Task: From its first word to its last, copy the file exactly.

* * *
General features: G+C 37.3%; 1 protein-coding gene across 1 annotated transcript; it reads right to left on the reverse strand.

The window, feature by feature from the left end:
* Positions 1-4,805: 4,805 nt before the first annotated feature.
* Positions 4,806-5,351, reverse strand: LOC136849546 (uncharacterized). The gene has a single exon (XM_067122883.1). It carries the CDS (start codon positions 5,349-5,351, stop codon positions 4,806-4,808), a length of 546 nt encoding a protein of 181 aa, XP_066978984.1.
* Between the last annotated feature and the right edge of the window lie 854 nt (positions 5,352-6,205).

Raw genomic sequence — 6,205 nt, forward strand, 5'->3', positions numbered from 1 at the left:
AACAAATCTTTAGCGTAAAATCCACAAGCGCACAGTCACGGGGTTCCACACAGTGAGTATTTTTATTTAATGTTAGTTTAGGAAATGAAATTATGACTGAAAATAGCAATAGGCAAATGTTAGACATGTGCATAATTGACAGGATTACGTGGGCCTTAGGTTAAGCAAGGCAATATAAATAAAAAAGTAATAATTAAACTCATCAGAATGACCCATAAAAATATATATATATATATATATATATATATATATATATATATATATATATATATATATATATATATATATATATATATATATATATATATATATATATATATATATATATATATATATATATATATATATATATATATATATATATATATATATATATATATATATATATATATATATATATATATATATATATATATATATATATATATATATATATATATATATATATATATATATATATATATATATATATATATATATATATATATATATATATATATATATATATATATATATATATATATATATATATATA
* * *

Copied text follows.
General features: G+C 37.3%; 1 protein-coding gene across 1 annotated transcript; it reads right to left on the reverse strand.

The window, feature by feature from the left end:
* Positions 1-4,805: 4,805 nt before the first annotated feature.
* Positions 4,806-5,351, reverse strand: LOC136849546 (uncharacterized). The gene has a single exon (XM_067122883.1). It carries the CDS (start codon positions 5,349-5,351, stop codon positions 4,806-4,808), a length of 546 nt encoding a protein of 181 aa, XP_066978984.1.
* Between the last annotated feature and the right edge of the window lie 854 nt (positions 5,352-6,205).

Raw genomic sequence — 6,205 nt, forward strand, 5'->3', positions numbered from 1 at the left:
AACAAATCTTTAGCGTAAAATCCACAAGCGCACAGTCACGGGGTTCCACACAGTGAGTATTTTTATTTAATGTTAGTTTAGGAAATGAAATTATGACTGAAAATAGCAATAGGCAAATGTTAGACATGTGCATAATTGACAGGATTACGTGGGCCTTAGGTTAAGCAAGGCAATATAAATAAAAAAGTAATAATTAAACTCATCAGAATGACCCATAAAAATATATATATATATATATATATATATATATATATATATATATATATATATATATATATATATATATATATATATATATATATATATATATATATATATATATATATATATATATATATATATATATATATATATATATATATATATATATATATATATATATATATATATATATATATATATATATATATATATATATATATATATATATATATATATATATATATATATATATATATATATATATATATATATATATATATATATATATATATATATATATATATATATATATATATATATATATATATATATA